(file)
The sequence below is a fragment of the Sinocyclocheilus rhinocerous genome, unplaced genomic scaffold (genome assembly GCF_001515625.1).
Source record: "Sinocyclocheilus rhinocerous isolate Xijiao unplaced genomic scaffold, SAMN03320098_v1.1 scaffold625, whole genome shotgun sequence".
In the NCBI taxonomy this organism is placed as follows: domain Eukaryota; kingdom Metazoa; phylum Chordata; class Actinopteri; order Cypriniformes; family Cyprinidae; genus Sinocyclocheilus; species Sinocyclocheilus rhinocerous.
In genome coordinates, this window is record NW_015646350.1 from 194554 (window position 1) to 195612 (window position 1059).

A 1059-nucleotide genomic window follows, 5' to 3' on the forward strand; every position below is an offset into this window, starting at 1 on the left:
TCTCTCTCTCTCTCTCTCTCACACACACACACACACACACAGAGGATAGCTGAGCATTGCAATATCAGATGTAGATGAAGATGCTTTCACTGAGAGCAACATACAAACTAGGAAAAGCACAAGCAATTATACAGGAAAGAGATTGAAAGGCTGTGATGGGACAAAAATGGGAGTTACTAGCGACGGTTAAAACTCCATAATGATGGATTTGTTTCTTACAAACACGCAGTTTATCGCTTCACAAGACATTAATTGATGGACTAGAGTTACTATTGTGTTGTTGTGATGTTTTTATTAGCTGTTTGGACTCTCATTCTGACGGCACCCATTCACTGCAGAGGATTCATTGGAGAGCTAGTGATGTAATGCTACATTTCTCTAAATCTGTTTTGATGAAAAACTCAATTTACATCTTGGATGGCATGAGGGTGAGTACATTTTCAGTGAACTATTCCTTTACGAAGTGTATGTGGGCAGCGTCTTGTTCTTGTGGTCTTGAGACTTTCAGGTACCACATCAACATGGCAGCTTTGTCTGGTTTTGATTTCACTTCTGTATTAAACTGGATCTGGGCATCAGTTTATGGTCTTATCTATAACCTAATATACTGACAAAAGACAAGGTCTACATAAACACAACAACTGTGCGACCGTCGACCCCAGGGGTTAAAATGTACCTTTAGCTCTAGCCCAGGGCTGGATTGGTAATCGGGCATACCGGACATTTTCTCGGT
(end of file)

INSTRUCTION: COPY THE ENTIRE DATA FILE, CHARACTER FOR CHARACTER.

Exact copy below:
The sequence below is a fragment of the Sinocyclocheilus rhinocerous genome, unplaced genomic scaffold (genome assembly GCF_001515625.1).
Source record: "Sinocyclocheilus rhinocerous isolate Xijiao unplaced genomic scaffold, SAMN03320098_v1.1 scaffold625, whole genome shotgun sequence".
In the NCBI taxonomy this organism is placed as follows: domain Eukaryota; kingdom Metazoa; phylum Chordata; class Actinopteri; order Cypriniformes; family Cyprinidae; genus Sinocyclocheilus; species Sinocyclocheilus rhinocerous.
In genome coordinates, this window is record NW_015646350.1 from 194554 (window position 1) to 195612 (window position 1059).

A 1059-nucleotide genomic window follows, 5' to 3' on the forward strand; every position below is an offset into this window, starting at 1 on the left:
TCTCTCTCTCTCTCTCTCTCACACACACACACACACACACAGAGGATAGCTGAGCATTGCAATATCAGATGTAGATGAAGATGCTTTCACTGAGAGCAACATACAAACTAGGAAAAGCACAAGCAATTATACAGGAAAGAGATTGAAAGGCTGTGATGGGACAAAAATGGGAGTTACTAGCGACGGTTAAAACTCCATAATGATGGATTTGTTTCTTACAAACACGCAGTTTATCGCTTCACAAGACATTAATTGATGGACTAGAGTTACTATTGTGTTGTTGTGATGTTTTTATTAGCTGTTTGGACTCTCATTCTGACGGCACCCATTCACTGCAGAGGATTCATTGGAGAGCTAGTGATGTAATGCTACATTTCTCTAAATCTGTTTTGATGAAAAACTCAATTTACATCTTGGATGGCATGAGGGTGAGTACATTTTCAGTGAACTATTCCTTTACGAAGTGTATGTGGGCAGCGTCTTGTTCTTGTGGTCTTGAGACTTTCAGGTACCACATCAACATGGCAGCTTTGTCTGGTTTTGATTTCACTTCTGTATTAAACTGGATCTGGGCATCAGTTTATGGTCTTATCTATAACCTAATATACTGACAAAAGACAAGGTCTACATAAACACAACAACTGTGCGACCGTCGACCCCAGGGGTTAAAATGTACCTTTAGCTCTAGCCCAGGGCTGGATTGGTAATCGGGCATACCGGACATTTTCTCGGT